Tips on prayer and pursuing deeper connection to God.
Tips on prayer and pursuing deeper connection to God.
How do we know when God is speaking to us? Will we just know his voice when we hear it? Author Margaret Feinberg responds to these questions and more in an interview with Dan King of BibleDude.net.
Click the links below to watch excerpts from Margaret’s interview.
Should Christians expect God to show up in a burning bush? Should we be worried if we’ve never even heard him whisper? Watch Now
Margaret suggests why it’s so difficult for us to listen, and she shares one vital tip for listening to God. Watch Now
Extended interview clips on YouTube
Other tips on listening to God. Watch Now
This “listening to God” thing — how can we make sure we “get it right”? Margaret explains why we probably never will… and why that’s okay. Watch Now
And what do you think?
Do you agree with Margaret that God speaks more often than we think?
Tell us how you have heard from God.
About Margaret Feinberg
Margaret Feinberg (@mafeinberg) is a popular speaker at churches and events such as Catalyst and Creation Festival. Named one of the Thirty Emerging Voices of Christian leaders under age forty by Charisma magazine, she is author of The Organic God and The Sacred Echo. She lives in Colorado with her hubby, Leif, and superpup, Hershey. Learn more at her website www.margaretfeinberg.com.
Guest post by Tim Otto, member of the Church of the Soujourners in San Francisco, CA.
I’ve dragged my body, for the last ten years, to morning prayers with my housemates. In spite of that effort, my heart hasn’t always made it there along with the rest of me (I’m fond of the saying, “If God had intended us to see the sunrise God would have scheduled it later in the day.”).
We’ve tried traditional prayer liturgies, but by the time we trudge into the third Psalm, I find that I’ve usually lost the trail, and my mind is wandering elsewhere. We’ve tried “evangelical prayers,” but in those early, tired hours, there are so many awkward silences, and so many petty petitions. We’ve tried centering prayer, but the silence so often slips into sleep.
Perhaps I’m just a hopeless case—a modern, attention deficit disordered person, incapable of real prayer.
But I find myself re-inspired by the book Common Prayer: A Liturgy for Ordinary Radicals. Just like my beloved morning cup of coffee, Common Prayers feels stout and rousing. It awakens my sleepy brain and heart with its combination of songs, responsive readings, scripture, historical reflections—all pointing to a common theme. Somehow the diversity—all pointing to a unity—wakes me up and helps me remember what my life is about, and my desire for God. The content feels modern and timely, and yet it draws from the ancient. It provokes, and ponders, and prods, and preaches, and … it prays.
I still wish morning prayers were later in the day, but in the meantime, I’m glad that Common Prayer helps me pay attention and awakens me to God.
- Tim Otto, The Church of the Sojourners, San Francisco
More about Tim Otto
Guest post by Shane Claiborne and Jonathan Wilson-Hartgrove.
A few years ago, a bunch of activist-types and a bunch of prayer-warriors got together to create a prayer book that would help us live with the Bible in one hand and the newspaper in the other. We were all convinced that prayer and action cannot be divorced from each other, and that Jesus and justice have to kiss. So we formed a team of liturgy experts, church leaders, grassroots organizers, and justice activists, and we began plotting goodness together. After a long and expectant labor, we just gave birth… to a little book and web resource called Common Prayer.
Common Prayer is a book for folks who love God and want to make the world a better place. Whether you are over-churched or under-churched, a proud evangelical, a recovering evangelical, or not evangelical at all; whether you are high-church, low-church, or no-church, a skeptic or a Pentecostal; whether you are a political activist, political agnostic, or a political misfit; whether you have found a community or have burnt out on community… we had you in mind as we created Common Prayer.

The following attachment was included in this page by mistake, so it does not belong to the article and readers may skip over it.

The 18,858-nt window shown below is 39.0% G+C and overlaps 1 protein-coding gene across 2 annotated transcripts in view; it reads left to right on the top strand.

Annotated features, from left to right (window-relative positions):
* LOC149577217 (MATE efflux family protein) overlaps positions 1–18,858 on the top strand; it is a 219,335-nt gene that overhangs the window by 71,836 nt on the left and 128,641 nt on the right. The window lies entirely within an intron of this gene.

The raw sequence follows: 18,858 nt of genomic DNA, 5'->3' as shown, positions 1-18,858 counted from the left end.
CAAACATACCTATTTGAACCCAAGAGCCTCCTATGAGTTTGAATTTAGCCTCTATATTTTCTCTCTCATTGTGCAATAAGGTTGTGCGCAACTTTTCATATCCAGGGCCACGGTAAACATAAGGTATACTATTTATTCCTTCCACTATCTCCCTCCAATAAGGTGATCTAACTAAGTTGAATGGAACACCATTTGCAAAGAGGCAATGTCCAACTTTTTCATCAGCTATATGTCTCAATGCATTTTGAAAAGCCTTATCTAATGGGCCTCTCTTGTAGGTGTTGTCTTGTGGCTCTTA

A heartfelt tale of inspiration, hope and redemption, Letters to God is the story of what happens when one boy’s walk of faith crosses paths with one man’s search for meaning—the resulting transformational journey touches the lives of everyone around them.
Inspired by a true story, Letters to God is an intimate, moving and often funny story about the galvanizing effect one child’s belief can have on his family, friends and community.
The movie hits theatres April, 9th 2010!
Zondervan is excited to participate by offering several products associated with the Film. Be sure to watch Twitter next week, we will be giving away copies of some of these!
Inspired by the major motion picture Letters to God, this novel is for readers eager to read more of this inspiring story. Tyler, a nine-year-old boy, is stricken with incurable brain cancer and begins to write letters to God. He turns his suffering into spiritual lessons for his widowed mother, his embittered adolescent brother, and a troubled postman. This story of hope will help readers from all walks work toward greater understanding of God’s presence and care.
With the major motion picture Letters to God as the backdrop, this unique Bible with two-color interior and in an Italian Duo-Tone binding is a Bible like no other. Part collector’s item and part one-of-a-kind devotional Bible, it features handwritten notes in the margins and underlined passages from the fictional late father whose Bible inspires the film’s central character, Tyler, to write letters to God as he battles brain cancer.
Inspired by the true story of Tyler, whose life is depicted in the major motion picture Letters to God, this endearing children’s picture book builds on the film’s popularity about Tyler’s uplifting and contagious faith.
Based on the major motion picture Letters to God, this book of letters and insightful Scripture lessons is the ideal gift for viewers of the film and anyone searching for hope in the midst of adversity.
Inspired by the major motion picture Letters to God and written by the real-life pastor of the young boy in the movie, this insight-filled guide offers Christians creative, practical advice on how to strengthen their relationship with God. Writing their own letters to God, readers of all ages will develop and strengthen their prayer lives.
In a time of tremendous economic and social unrest, people everywhere are looking for hope. Dr. Ken “Hutch” Hutcherson offers it to them, weaving his story of living well with terminal illness, while opening a window into the lives of other ordinary people.